In short, there may be no Mueller report at all, save for the confidential document that lands on Barr’s desk. And these same regulations do not require the attorney general to simply pass along a “confidential” report that may very well contain unflattering information about one or more individuals. Including the president.

The fact that this prosecutor, unlike other prosecutors, cannot indict if he finds an indictable offense may seem to put pressure on the attorney general to share his report with Congress, which can remedy presidential misconduct through impeachment.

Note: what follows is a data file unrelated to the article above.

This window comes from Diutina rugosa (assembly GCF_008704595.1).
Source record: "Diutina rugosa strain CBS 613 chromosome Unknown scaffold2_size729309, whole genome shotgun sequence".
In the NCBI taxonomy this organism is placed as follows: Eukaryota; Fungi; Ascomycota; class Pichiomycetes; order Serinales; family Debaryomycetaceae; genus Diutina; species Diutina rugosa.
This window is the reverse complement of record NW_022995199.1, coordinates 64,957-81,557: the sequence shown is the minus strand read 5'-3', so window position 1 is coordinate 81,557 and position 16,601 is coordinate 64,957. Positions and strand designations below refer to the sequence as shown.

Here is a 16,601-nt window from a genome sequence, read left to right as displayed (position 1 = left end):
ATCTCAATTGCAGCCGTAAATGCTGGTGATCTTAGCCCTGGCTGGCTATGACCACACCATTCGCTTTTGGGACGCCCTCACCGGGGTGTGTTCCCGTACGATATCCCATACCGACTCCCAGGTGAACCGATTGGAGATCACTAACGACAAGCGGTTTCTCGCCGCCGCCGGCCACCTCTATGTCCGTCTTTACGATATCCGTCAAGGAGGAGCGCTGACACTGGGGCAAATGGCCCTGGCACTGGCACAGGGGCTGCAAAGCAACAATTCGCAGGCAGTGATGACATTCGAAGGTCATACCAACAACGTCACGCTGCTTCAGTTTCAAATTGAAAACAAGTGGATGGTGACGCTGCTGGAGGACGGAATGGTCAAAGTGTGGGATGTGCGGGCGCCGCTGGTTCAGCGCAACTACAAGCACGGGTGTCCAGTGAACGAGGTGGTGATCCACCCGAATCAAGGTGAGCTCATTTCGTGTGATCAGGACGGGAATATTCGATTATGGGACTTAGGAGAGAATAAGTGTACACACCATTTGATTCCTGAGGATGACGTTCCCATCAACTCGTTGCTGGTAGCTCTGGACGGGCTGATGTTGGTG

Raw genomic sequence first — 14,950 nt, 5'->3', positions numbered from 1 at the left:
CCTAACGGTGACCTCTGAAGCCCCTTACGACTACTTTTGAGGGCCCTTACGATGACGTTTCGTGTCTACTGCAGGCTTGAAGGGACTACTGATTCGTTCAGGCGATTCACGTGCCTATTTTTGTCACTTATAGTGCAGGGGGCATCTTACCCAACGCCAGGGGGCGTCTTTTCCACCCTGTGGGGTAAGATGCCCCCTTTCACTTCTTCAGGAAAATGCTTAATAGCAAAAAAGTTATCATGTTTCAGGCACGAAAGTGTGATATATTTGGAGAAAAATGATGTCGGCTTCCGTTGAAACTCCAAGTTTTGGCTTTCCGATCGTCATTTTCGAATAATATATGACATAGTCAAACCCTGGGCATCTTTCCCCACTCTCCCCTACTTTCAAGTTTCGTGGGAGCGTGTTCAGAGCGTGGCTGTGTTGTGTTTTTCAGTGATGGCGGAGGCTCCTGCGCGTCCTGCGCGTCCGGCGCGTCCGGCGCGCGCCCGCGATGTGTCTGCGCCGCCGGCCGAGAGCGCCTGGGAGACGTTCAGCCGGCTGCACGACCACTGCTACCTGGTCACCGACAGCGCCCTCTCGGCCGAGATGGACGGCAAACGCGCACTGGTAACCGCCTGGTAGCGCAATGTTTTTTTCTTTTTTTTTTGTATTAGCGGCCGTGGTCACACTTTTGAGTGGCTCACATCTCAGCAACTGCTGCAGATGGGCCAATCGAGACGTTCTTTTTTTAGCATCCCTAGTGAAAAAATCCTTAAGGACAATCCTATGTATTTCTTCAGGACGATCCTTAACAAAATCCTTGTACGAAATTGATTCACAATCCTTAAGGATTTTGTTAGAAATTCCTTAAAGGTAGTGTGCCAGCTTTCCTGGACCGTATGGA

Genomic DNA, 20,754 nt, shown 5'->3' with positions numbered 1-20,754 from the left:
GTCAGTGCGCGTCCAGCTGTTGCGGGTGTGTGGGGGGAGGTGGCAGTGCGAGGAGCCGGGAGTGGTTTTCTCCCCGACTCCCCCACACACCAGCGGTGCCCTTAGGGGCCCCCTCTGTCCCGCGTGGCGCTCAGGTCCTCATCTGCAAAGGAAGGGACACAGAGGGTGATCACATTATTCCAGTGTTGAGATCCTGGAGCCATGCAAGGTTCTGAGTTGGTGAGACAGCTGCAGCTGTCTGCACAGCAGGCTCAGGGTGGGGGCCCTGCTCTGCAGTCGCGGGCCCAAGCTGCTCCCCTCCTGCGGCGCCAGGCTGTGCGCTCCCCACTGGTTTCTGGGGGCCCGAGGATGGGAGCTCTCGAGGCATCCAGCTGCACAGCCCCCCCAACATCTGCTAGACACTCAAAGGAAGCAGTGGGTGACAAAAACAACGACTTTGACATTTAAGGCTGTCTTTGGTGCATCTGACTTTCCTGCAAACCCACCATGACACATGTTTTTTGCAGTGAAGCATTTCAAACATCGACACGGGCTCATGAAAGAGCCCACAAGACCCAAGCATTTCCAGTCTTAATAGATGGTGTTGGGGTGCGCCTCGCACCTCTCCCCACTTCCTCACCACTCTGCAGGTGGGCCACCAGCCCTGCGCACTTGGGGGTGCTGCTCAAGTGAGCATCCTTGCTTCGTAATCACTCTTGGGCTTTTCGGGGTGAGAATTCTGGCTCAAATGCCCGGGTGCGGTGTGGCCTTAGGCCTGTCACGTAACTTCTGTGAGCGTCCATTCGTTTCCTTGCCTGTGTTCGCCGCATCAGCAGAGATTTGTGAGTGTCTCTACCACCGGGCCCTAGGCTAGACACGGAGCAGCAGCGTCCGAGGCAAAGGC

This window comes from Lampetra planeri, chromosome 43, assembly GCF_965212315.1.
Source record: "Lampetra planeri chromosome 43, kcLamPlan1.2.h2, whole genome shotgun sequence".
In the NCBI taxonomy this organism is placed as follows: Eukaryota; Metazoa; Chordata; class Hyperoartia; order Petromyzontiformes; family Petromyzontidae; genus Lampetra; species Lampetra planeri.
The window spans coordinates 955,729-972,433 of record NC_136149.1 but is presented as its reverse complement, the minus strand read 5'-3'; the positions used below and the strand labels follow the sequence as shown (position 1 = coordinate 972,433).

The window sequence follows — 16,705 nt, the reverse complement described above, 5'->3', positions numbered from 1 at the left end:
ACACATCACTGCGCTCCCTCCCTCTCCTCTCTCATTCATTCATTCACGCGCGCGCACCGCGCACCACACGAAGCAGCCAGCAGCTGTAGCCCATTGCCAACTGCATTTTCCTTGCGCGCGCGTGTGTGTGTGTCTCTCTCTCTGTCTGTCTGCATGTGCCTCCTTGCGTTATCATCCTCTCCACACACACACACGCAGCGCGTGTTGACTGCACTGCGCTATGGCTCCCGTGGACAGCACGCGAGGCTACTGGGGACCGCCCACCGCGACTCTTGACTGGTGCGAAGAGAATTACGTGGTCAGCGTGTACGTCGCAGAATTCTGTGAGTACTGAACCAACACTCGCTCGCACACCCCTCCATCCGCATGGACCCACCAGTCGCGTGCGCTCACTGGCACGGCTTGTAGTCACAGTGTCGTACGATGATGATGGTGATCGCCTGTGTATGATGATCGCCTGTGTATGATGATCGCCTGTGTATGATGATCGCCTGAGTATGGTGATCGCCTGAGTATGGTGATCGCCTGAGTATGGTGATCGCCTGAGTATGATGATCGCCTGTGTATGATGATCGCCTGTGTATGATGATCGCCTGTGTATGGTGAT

But this unusual situation does not somehow work a repeal of well-established traditions of confidentiality. If the House wants to consider impeachment, it needs to do its own work. It would be odd in the extreme to ask, in effect, the executive branch to become a tool of the legislative branch in a death-struggle with the only individual identified in the Constitution as the possessor and wielder of executive power: the president. That was the old way, under the old statute. Congress did away with that approach, and wisely so.